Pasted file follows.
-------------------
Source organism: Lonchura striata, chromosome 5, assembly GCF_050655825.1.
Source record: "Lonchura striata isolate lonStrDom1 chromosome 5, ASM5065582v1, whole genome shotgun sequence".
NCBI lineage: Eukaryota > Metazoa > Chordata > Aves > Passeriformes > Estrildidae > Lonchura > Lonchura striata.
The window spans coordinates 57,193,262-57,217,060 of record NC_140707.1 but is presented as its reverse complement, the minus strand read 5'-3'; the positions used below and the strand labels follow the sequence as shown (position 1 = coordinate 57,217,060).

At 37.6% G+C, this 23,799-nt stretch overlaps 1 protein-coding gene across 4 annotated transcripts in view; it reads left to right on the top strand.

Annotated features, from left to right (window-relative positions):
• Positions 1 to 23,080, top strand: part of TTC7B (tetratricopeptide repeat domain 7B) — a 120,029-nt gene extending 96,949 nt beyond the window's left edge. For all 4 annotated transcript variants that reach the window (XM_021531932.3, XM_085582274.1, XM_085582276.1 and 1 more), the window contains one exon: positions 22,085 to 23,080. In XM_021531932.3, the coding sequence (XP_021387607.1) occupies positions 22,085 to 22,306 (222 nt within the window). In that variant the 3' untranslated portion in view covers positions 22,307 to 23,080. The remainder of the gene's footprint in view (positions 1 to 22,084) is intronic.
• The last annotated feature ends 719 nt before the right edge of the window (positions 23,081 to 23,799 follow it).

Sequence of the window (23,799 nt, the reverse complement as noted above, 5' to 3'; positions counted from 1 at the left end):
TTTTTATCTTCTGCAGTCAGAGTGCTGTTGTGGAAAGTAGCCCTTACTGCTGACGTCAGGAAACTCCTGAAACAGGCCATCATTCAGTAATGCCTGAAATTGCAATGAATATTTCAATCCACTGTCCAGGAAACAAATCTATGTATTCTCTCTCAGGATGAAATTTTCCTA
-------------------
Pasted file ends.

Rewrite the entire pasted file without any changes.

Source organism: Lonchura striata, chromosome 5, assembly GCF_050655825.1.
Source record: "Lonchura striata isolate lonStrDom1 chromosome 5, ASM5065582v1, whole genome shotgun sequence".
NCBI lineage: Eukaryota > Metazoa > Chordata > Aves > Passeriformes > Estrildidae > Lonchura > Lonchura striata.
The window spans coordinates 57,193,262-57,217,060 of record NC_140707.1 but is presented as its reverse complement, the minus strand read 5'-3'; the positions used below and the strand labels follow the sequence as shown (position 1 = coordinate 57,217,060).

At 37.6% G+C, this 23,799-nt stretch overlaps 1 protein-coding gene across 4 annotated transcripts in view; it reads left to right on the top strand.

Annotated features, from left to right (window-relative positions):
• Positions 1 to 23,080, top strand: part of TTC7B (tetratricopeptide repeat domain 7B) — a 120,029-nt gene extending 96,949 nt beyond the window's left edge. For all 4 annotated transcript variants that reach the window (XM_021531932.3, XM_085582274.1, XM_085582276.1 and 1 more), the window contains one exon: positions 22,085 to 23,080. In XM_021531932.3, the coding sequence (XP_021387607.1) occupies positions 22,085 to 22,306 (222 nt within the window). In that variant the 3' untranslated portion in view covers positions 22,307 to 23,080. The remainder of the gene's footprint in view (positions 1 to 22,084) is intronic.
• The last annotated feature ends 719 nt before the right edge of the window (positions 23,081 to 23,799 follow it).

Sequence of the window (23,799 nt, the reverse complement as noted above, 5' to 3'; positions counted from 1 at the left end):
TTTTTATCTTCTGCAGTCAGAGTGCTGTTGTGGAAAGTAGCCCTTACTGCTGACGTCAGGAAACTCCTGAAACAGGCCATCATTCAGTAATGCCTGAAATTGCAATGAATATTTCAATCCACTGTCCAGGAAACAAATCTATGTATTCTCTCTCAGGATGAAATTTTCCTA